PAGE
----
The first issue of The New York Times (then called the New-York Daily Times) was published on September 18, 1851—exactly 164 years ago. In honor of the anniversary, the Observer decided to look through the digital edition of the inaugural issue, which cost one cent and clocked in at four pages of densely spaced text, to see what was making headlines.
Here’s what we found in the archives:
- The new publication featured a mission statement, which promised to make “as good a newspaper in all respects, and in many a much better one, than those hitherto offered to the New York public.” It also promised to “seldom trouble readers” with the paper’s internal affairs and included the period-appropriate detail that the paper would not publish on Sundays.
- “The News from Europe” took up much of the front page. Among the headlines: Queen Victoria’s trip to Scotland, a drought in Spain and new censorship regulations in Tuscany.
- The only non-blurb story on page one was a report on a fugitive slave riot in Lancaster County, PA in which “sixty or eighty armed blacks” fired on a group of white men. Thirty-four of the black men were arrested for treason, and Gov. William F. Johnston offered a $1,000 reward for the arrest of the other guilty parties.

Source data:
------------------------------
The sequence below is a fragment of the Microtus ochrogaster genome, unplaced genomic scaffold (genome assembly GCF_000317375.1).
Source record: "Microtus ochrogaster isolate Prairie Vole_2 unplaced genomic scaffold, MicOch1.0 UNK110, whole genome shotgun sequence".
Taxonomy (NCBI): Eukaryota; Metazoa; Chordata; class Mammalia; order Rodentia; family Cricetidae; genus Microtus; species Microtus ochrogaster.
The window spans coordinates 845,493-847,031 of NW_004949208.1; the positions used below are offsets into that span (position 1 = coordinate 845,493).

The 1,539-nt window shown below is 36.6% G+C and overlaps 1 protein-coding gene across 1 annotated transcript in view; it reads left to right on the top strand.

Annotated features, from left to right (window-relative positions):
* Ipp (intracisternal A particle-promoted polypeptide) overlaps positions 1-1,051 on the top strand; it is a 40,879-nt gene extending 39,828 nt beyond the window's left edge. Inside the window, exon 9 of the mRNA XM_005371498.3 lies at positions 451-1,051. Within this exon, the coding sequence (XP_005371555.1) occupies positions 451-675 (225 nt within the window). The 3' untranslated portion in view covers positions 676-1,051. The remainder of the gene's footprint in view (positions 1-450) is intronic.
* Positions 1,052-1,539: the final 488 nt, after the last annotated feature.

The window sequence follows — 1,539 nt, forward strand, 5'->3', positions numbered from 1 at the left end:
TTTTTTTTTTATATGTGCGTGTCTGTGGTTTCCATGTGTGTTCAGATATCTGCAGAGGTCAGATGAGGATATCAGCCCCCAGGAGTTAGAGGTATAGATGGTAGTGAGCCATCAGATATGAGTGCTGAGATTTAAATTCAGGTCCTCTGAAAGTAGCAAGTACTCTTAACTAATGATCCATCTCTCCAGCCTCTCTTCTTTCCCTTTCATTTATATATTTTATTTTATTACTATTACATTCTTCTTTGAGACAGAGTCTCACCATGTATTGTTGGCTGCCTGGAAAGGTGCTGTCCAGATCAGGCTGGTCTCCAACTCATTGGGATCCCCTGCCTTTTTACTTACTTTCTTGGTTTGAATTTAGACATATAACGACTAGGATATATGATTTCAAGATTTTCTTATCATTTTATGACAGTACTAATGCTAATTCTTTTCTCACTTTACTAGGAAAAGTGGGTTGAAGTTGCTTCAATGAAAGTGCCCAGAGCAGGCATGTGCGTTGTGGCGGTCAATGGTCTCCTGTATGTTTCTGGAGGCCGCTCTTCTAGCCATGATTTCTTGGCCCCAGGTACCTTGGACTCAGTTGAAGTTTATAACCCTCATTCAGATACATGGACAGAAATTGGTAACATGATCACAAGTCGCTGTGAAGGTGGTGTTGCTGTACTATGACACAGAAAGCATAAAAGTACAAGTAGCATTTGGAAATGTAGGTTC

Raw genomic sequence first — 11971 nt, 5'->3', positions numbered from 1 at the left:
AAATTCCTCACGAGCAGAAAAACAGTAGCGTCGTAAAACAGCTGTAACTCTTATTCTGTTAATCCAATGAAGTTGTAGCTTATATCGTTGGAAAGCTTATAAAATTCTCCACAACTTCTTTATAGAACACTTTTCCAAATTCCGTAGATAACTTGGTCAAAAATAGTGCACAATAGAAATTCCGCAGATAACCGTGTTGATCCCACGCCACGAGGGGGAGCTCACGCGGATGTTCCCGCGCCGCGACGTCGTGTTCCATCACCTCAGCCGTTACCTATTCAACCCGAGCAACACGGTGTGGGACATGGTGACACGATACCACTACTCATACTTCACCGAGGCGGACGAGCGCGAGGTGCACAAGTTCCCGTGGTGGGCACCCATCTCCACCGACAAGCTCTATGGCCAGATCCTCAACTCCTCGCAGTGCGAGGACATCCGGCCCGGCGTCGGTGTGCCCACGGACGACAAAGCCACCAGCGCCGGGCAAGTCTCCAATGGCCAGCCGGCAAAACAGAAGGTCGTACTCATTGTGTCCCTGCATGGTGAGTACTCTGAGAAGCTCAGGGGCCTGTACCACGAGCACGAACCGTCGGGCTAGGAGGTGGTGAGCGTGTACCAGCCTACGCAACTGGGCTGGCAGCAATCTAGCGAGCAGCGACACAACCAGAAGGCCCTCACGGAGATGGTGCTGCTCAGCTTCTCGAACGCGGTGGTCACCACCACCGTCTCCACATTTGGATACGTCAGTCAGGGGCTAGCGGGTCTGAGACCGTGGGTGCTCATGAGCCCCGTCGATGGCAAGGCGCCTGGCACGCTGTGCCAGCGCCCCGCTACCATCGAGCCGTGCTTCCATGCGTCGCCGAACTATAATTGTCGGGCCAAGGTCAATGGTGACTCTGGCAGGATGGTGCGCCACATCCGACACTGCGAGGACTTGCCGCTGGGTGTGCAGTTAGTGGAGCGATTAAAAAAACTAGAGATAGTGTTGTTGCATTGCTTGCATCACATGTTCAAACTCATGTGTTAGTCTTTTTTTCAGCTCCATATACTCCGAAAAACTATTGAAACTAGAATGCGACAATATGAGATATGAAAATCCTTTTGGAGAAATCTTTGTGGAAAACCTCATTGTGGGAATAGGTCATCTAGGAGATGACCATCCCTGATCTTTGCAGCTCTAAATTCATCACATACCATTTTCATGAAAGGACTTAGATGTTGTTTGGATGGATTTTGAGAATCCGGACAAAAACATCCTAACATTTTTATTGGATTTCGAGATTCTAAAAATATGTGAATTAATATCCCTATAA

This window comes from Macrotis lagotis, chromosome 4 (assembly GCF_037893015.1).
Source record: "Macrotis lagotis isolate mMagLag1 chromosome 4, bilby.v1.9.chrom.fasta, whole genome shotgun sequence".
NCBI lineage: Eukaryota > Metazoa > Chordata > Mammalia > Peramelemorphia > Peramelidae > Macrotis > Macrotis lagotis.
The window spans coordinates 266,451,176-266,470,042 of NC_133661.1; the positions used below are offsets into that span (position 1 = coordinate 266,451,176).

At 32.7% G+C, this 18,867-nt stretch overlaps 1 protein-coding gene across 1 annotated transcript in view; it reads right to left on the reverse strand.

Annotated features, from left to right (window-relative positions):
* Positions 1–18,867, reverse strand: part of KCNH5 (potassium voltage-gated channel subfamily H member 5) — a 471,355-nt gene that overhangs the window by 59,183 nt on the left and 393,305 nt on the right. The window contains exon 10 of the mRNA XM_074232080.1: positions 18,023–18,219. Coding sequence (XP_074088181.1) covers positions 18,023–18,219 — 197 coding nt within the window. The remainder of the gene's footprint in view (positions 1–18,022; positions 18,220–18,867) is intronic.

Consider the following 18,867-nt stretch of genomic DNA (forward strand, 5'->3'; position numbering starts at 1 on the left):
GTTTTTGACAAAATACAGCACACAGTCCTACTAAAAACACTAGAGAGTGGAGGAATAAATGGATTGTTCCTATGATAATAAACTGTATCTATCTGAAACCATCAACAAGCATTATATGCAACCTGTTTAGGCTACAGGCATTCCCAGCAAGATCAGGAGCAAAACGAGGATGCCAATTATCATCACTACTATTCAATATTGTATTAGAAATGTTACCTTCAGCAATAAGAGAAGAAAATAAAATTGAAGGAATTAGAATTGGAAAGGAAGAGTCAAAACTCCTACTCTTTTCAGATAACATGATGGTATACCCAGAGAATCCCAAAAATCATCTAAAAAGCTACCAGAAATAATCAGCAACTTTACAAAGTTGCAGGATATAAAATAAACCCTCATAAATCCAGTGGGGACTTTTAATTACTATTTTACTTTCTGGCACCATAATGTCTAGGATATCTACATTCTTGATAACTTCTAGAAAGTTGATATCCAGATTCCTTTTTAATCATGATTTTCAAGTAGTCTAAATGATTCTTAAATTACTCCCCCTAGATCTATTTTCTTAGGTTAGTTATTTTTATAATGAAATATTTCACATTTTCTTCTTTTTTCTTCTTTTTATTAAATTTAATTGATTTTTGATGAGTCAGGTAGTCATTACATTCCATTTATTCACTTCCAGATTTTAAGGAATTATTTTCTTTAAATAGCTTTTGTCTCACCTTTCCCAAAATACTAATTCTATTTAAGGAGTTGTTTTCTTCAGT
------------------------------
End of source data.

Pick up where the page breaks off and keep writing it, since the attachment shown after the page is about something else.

- Sections weren’t really a thing. Page two, for example, featured an update on New York politics, an editorial on Cuba and a list of recent deaths.
- Page three featured the continuation of the fugitive slave story, along with some classified-style “special notices.” In a stark reminder that this was before the days of newsroom bureaus, the page also included “News By The Mails,” featuring reports from around the country on news large and small. Highlights include an “exhibition” of the thieves of Boston, in which criminals were paraded throughout the city and told to “sin no more.”
- The back page closed things out with reports on the New York State Fair, President Millard Fillmore’s speech at the Boston Jubilee, and “Marine Intelligence” blurbs about ships docked in New York.
Although there were no trend stories yet, we bet the monocle was a real thing back then and that people were already moving to Brooklyn. In any event, the Gray Lady doesn’t look a day over 163.